Innovation is a subject at the very top of the senior management agenda these days. This is hardly surprising when so many CEOs across all industries regularly re-iterate the mantra of “innovate or die” in the fast-moving highly competitive business environment of today.
The high tech industry has always been revered for its amazing ability to innovate. But most of the real innovation comes from entrepreneurial start-ups, rather than the established players. Large companies like Oracle, SAP, and IBM are built for internal efficiency and economies of scale rather than wacky off-the-wall thinking—they acquire the entrepreneurial start-ups for that. Over the past 5 years these three companies have acquired 100+ companies for exactly this reason.
But now the triumvirate claim to have cracked the elusive innovation code themselves. Oracle has just invited me to attend an event in London entitled ‘Oracle Applications: A New Standard for Innovation’. Apparently this show will help the audience to “harness the latest innovations for business success… ensuring that you gain an enterprise wide strategic advantage—from the front lines to the back office of your business”.
Arch-rivals SAP, still licking its wounds from having to pay out $1.3bn to Oracle after losing a legal case involving stealing Oracle’s IP innovations, has just set up its own innovation centre in Potsdam, Germany creating 100 new jobs. The SAP Innovation Center will collaborate with local universities and educational and research institutions.
"In Potsdam, we want to establish the typical flair and the agility of a young startup and… will enable brilliant colleagues to create beautiful products and break amazing new ground" SAP said. There have been many descriptions of SAP products over the past, but “beautiful” is not one of them. Perhaps this could be a healthy break from the past?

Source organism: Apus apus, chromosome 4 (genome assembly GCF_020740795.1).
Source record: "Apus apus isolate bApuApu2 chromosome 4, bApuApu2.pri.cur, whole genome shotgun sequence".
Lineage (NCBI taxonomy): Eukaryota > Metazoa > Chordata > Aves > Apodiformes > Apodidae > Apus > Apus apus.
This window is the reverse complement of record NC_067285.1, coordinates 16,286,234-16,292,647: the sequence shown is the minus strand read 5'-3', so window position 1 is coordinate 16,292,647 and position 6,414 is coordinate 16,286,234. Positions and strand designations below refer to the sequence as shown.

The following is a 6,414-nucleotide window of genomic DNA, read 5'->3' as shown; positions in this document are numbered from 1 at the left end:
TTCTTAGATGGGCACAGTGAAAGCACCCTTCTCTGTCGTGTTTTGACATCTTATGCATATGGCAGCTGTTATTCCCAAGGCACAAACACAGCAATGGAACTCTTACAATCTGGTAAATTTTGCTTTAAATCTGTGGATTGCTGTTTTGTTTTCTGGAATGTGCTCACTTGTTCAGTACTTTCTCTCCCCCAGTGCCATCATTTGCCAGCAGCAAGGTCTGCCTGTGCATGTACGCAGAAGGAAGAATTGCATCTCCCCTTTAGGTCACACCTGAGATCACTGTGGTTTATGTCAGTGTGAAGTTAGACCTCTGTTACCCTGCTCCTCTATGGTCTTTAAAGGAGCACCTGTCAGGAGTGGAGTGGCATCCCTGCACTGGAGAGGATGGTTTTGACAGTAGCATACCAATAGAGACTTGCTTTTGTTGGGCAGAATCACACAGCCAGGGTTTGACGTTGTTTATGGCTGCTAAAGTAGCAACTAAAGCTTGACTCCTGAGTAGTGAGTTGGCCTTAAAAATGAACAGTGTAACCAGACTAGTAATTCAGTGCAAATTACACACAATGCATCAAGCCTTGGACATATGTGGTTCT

Meanwhile IBM already has a global network of 38 IBM Innovation Centers. IBM continues to emphasise its $6bn investment in R&D per year that yields c. 4,000 patents. Sadly the commercialisation of these undoubtedly fine ideas has been poor, resulting in IBM spending $30bn+ to acquire the technologies of innovative start-ups such as Netezza. IBM plans to spend another $20bn on acquisitions by 2015. This was not exactly what ex-IBM CEO Lou Gerstner had in mind when he wrote his autobiographical ‘Who Says Elephants Can't Dance?’ book in 2002.
In recent times both Microsoft and Google have also been criticised for falling behind the frantic pace of innovation change in the tech industry. They are elephants now—and why on earth would you want elephants to dance anyway? They have many other redeeming features such as strength, power, and robustness.
From a customer perspective elephants offer reliability and business continuity, and products that will (eventually anyway) work and be supported. The same can’t be said for the innovative ‘black swan ballet dancer’ start-ups in Silicon Valley whose mortality rate is still extraordinarily high.
The message for IT customers is not to expect real innovation from the big players no matter what they say or do—elephants are not built to produce it, and real innovation is no longer part their DNA. For real innovation you are better off scouring the Internet to find out what the visionary entrepreneurial start-ups are up to.